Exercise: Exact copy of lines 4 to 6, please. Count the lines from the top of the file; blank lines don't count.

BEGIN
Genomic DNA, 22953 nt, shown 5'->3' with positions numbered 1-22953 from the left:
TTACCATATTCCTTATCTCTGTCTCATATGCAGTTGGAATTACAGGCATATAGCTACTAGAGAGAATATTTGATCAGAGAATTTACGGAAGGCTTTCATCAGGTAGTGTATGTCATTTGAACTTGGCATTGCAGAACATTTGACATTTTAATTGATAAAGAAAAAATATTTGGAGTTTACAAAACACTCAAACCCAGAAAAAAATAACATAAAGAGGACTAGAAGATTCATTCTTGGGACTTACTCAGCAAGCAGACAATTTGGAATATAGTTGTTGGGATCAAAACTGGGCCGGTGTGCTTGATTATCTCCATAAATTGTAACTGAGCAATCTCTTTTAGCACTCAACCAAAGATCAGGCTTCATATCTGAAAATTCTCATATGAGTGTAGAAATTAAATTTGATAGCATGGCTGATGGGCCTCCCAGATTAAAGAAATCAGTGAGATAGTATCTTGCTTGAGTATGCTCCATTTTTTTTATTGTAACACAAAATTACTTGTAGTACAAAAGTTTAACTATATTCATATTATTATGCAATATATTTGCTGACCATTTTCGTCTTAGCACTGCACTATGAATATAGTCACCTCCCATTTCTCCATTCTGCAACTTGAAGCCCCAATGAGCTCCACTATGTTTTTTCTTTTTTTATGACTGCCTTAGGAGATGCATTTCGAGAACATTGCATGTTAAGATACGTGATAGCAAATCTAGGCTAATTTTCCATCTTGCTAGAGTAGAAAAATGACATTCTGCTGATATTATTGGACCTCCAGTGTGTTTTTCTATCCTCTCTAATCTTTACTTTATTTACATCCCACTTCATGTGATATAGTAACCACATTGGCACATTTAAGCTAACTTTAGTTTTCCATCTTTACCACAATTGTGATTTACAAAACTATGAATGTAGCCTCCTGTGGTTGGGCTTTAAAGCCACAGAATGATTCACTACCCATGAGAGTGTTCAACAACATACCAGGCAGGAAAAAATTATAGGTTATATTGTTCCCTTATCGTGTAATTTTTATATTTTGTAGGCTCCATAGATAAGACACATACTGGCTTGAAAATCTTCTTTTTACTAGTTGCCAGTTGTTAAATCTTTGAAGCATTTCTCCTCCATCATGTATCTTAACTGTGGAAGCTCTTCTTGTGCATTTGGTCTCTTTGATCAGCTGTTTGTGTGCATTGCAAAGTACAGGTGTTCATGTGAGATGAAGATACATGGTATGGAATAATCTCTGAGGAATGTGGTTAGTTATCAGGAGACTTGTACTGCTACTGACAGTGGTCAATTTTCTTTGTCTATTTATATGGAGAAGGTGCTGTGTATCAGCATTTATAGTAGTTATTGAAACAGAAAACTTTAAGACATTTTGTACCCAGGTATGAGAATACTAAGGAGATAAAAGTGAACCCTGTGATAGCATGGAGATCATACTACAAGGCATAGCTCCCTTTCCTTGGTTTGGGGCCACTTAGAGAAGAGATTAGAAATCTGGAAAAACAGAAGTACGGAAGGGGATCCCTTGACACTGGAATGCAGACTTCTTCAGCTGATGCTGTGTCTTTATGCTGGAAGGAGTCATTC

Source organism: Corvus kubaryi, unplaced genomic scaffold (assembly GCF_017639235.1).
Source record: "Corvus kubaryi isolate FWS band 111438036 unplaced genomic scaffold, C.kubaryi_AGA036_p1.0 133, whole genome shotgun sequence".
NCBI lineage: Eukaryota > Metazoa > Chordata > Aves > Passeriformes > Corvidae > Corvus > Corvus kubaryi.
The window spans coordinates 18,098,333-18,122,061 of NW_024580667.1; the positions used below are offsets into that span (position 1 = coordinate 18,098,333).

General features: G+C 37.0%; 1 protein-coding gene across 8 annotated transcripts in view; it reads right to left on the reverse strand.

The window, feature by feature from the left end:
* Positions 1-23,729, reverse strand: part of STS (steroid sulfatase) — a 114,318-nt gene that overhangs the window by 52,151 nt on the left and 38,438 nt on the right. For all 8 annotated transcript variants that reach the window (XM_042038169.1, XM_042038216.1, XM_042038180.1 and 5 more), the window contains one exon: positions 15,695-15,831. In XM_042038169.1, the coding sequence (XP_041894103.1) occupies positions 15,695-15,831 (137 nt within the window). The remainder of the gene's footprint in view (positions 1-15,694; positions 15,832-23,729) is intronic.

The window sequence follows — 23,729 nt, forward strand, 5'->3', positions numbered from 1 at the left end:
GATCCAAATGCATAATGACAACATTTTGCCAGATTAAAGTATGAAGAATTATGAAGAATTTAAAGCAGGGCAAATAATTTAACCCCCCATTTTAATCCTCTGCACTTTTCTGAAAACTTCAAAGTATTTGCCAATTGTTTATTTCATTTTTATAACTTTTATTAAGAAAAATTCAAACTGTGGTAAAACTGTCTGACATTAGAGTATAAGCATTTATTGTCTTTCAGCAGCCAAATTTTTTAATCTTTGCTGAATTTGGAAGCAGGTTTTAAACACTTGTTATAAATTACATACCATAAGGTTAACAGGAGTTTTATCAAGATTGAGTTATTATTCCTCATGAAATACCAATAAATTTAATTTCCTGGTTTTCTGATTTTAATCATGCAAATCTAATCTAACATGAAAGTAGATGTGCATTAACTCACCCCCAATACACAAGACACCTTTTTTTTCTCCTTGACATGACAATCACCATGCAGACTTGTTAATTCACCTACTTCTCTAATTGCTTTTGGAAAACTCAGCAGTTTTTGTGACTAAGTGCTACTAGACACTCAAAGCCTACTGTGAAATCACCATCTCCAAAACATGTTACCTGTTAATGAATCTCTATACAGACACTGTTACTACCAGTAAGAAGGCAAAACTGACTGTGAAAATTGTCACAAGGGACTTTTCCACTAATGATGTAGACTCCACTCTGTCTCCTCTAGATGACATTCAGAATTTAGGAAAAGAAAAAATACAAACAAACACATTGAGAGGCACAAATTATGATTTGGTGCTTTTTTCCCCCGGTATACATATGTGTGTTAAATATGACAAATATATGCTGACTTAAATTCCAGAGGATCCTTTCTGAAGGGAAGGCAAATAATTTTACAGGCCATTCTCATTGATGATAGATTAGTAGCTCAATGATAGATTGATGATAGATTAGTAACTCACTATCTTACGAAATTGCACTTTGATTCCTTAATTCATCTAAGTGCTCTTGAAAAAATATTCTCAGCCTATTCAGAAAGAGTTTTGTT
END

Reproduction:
Source record: "Corvus kubaryi isolate FWS band 111438036 unplaced genomic scaffold, C.kubaryi_AGA036_p1.0 133, whole genome shotgun sequence".
NCBI lineage: Eukaryota > Metazoa > Chordata > Aves > Passeriformes > Corvidae > Corvus > Corvus kubaryi.
The window spans coordinates 18,098,333-18,122,061 of NW_024580667.1; the positions used below are offsets into that span (position 1 = coordinate 18,098,333).